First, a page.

With estimates that food and drink consumed in the UK is responsible for around 35% of our territorial emissions, climate action NGO WRAP and WWF-UK have joined forces with eight of the UK’s largest retailers to standardise measurement and reporting of GHG emissions from food and drink, and drive action on cutting the environmental impact of our food and drink.
The Retailer Net Zero CAP (Collaborative Action Programme) aims to take the sector towards Net Zero at the pace needed to meet existing commitments and mitigate the devastating effects of climate change.
There is currently a range of different approaches and methods used to measure the carbon footprint of food and drink products, resulting in confusion and inefficiencies across the sector. The absence of a consistent methodology is creating an unreasonable burden on producers and suppliers in food supply chains, generating mistrust in environmental reporting data. It blocks meaningful action on reducing the impacts of our food system.
In an unprecedented move of pre-competitive collaboration in the highly competitive retail sector, eight leading retailers are coming together with WRAP and WWF to standardise how they measure and report on emissions data. This standardisation will remove an important barrier to the food sector’s ability to meet challenging environmental targets, and will increase trust and confidence in using this information to take action on high-impact areas. The collaboration will enable the sector to identify and address challenges that are too big or complex for individual businesses to tackle successfully alone.
The announcement builds upon the pledge to action on climate under the WWF’s Retailers’ Commitment for Nature group and WRAP’s Courtauld 2030 GHG target, which is aiming to achieve a 50% absolute reduction in emissions associated with UK food and drink by 2030.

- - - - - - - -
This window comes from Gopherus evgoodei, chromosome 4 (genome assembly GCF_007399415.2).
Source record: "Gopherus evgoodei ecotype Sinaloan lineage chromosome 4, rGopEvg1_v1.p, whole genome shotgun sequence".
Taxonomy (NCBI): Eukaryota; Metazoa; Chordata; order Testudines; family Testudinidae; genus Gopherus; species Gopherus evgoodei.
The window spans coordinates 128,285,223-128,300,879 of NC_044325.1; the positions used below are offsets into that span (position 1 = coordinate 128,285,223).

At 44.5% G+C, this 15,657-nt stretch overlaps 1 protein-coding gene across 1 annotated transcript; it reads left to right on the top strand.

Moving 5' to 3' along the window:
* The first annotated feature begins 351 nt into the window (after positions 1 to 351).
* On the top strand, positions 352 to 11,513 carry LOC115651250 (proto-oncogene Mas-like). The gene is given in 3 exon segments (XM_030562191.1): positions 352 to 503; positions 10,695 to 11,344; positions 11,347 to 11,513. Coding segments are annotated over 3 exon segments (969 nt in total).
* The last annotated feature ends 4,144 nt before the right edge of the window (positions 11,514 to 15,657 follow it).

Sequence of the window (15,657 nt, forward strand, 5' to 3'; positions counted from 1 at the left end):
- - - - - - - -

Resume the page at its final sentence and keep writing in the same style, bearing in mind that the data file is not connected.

WRAP and WWF have secured commitment from Aldi, Co-op, Lidl, M&S, Morrisons, Sainsbury’s, Tesco, and Waitrose, who represent around 80% of UK grocery retail market share, to a two-phased programme. The first phase, in 2023, will ensure consistent measurement and reporting of their scope 3 GHG emissions, building on the WRAP Scope 3 GHG measurement and protocols in May 2023, and the piloting of these with 17 businesses across the food supply chain.
It will also focus on scoping high-impact areas for collaboration to accelerate progress on reducing GHGs from the huge amount of our food that is sold in UK supermarkets. Phase 2, from 2024, will take action on these high-impact opportunities, and the investments needed to collaborate and meet targets. The programme will build an assessment of the action currently being undertaken by retailers on key areas of GHG mitigation and identify gaps. Using the Courtauld Commitment 2030 as a pre-existing governance vehicle, with widespread buy-in across the UK food sector, the programme will drive action on addressing these gaps.
Harriet Lamb, WRAP’s CEO explains: “We need to transform our food and drink system if we are to stand any chance of achieving our net zero goals and mitigate the worst impacts of the climate crisis. This is the challenge of our generation, and it is encouraging to see the UK’s leading retailers stepping up to this challenge with focus and determination. We’re looking forward to cracking the nut of consistent measurement and reporting on greenhouse gas emissions in food and drink supply chains (scope 3), so that we can unlock action to reduce those emissions at pace and at scale.”
Kate Norgrove, Executive Director of Advocacy and Campaigns at WWF, said: “The food on our plates is driving climate chaos and wreaking havoc on nature – our main ally in the fight against climate change. Urgent action to address this crisis is non-negotiable and we welcome this key step from leading food retailers to align the sector on climate measurement and reporting. Food businesses must now supercharge the pace of climate action through this programme, to put the food system on a sustainable footing and bring our world back to life.”
For more information visit wrap.org.uk